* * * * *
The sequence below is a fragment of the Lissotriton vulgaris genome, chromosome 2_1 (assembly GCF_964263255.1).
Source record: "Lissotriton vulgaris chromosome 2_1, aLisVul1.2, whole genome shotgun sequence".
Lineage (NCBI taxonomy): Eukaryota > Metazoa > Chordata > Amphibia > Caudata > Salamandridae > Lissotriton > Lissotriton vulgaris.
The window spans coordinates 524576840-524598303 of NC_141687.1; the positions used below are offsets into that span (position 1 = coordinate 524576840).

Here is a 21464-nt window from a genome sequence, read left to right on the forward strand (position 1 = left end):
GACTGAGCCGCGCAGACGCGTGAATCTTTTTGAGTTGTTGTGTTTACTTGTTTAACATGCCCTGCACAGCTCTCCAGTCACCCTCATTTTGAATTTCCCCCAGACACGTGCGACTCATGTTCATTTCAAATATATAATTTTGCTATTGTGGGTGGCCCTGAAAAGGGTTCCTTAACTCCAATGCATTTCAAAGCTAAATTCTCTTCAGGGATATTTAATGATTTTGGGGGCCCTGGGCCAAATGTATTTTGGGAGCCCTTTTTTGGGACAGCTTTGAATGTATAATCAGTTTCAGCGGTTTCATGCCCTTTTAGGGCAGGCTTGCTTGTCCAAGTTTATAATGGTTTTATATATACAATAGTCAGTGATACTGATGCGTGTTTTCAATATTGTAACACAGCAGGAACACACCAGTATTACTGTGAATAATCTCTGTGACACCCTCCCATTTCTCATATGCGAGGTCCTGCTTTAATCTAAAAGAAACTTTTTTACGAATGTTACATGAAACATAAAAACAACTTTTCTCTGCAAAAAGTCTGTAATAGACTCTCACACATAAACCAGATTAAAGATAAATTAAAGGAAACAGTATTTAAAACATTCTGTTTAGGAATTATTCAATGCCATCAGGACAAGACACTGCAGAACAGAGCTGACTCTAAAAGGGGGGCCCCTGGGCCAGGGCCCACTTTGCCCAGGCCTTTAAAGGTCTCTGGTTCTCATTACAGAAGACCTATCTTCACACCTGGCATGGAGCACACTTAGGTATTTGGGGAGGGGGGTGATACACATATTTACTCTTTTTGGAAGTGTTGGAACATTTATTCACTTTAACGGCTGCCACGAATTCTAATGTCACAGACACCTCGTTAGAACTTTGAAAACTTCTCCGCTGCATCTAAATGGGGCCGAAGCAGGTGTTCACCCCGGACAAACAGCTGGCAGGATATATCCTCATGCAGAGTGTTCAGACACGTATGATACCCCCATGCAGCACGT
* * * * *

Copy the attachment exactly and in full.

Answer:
The sequence below is a fragment of the Lissotriton vulgaris genome, chromosome 2_1 (assembly GCF_964263255.1).
Source record: "Lissotriton vulgaris chromosome 2_1, aLisVul1.2, whole genome shotgun sequence".
Lineage (NCBI taxonomy): Eukaryota > Metazoa > Chordata > Amphibia > Caudata > Salamandridae > Lissotriton > Lissotriton vulgaris.
The window spans coordinates 524576840-524598303 of NC_141687.1; the positions used below are offsets into that span (position 1 = coordinate 524576840).

Here is a 21464-nt window from a genome sequence, read left to right on the forward strand (position 1 = left end):
GACTGAGCCGCGCAGACGCGTGAATCTTTTTGAGTTGTTGTGTTTACTTGTTTAACATGCCCTGCACAGCTCTCCAGTCACCCTCATTTTGAATTTCCCCCAGACACGTGCGACTCATGTTCATTTCAAATATATAATTTTGCTATTGTGGGTGGCCCTGAAAAGGGTTCCTTAACTCCAATGCATTTCAAAGCTAAATTCTCTTCAGGGATATTTAATGATTTTGGGGGCCCTGGGCCAAATGTATTTTGGGAGCCCTTTTTTGGGACAGCTTTGAATGTATAATCAGTTTCAGCGGTTTCATGCCCTTTTAGGGCAGGCTTGCTTGTCCAAGTTTATAATGGTTTTATATATACAATAGTCAGTGATACTGATGCGTGTTTTCAATATTGTAACACAGCAGGAACACACCAGTATTACTGTGAATAATCTCTGTGACACCCTCCCATTTCTCATATGCGAGGTCCTGCTTTAATCTAAAAGAAACTTTTTTACGAATGTTACATGAAACATAAAAACAACTTTTCTCTGCAAAAAGTCTGTAATAGACTCTCACACATAAACCAGATTAAAGATAAATTAAAGGAAACAGTATTTAAAACATTCTGTTTAGGAATTATTCAATGCCATCAGGACAAGACACTGCAGAACAGAGCTGACTCTAAAAGGGGGGCCCCTGGGCCAGGGCCCACTTTGCCCAGGCCTTTAAAGGTCTCTGGTTCTCATTACAGAAGACCTATCTTCACACCTGGCATGGAGCACACTTAGGTATTTGGGGAGGGGGGTGATACACATATTTACTCTTTTTGGAAGTGTTGGAACATTTATTCACTTTAACGGCTGCCACGAATTCTAATGTCACAGACACCTCGTTAGAACTTTGAAAACTTCTCCGCTGCATCTAAATGGGGCCGAAGCAGGTGTTCACCCCGGACAAACAGCTGGCAGGATATATCCTCATGCAGAGTGTTCAGACACGTATGATACCCCCATGCAGCACGT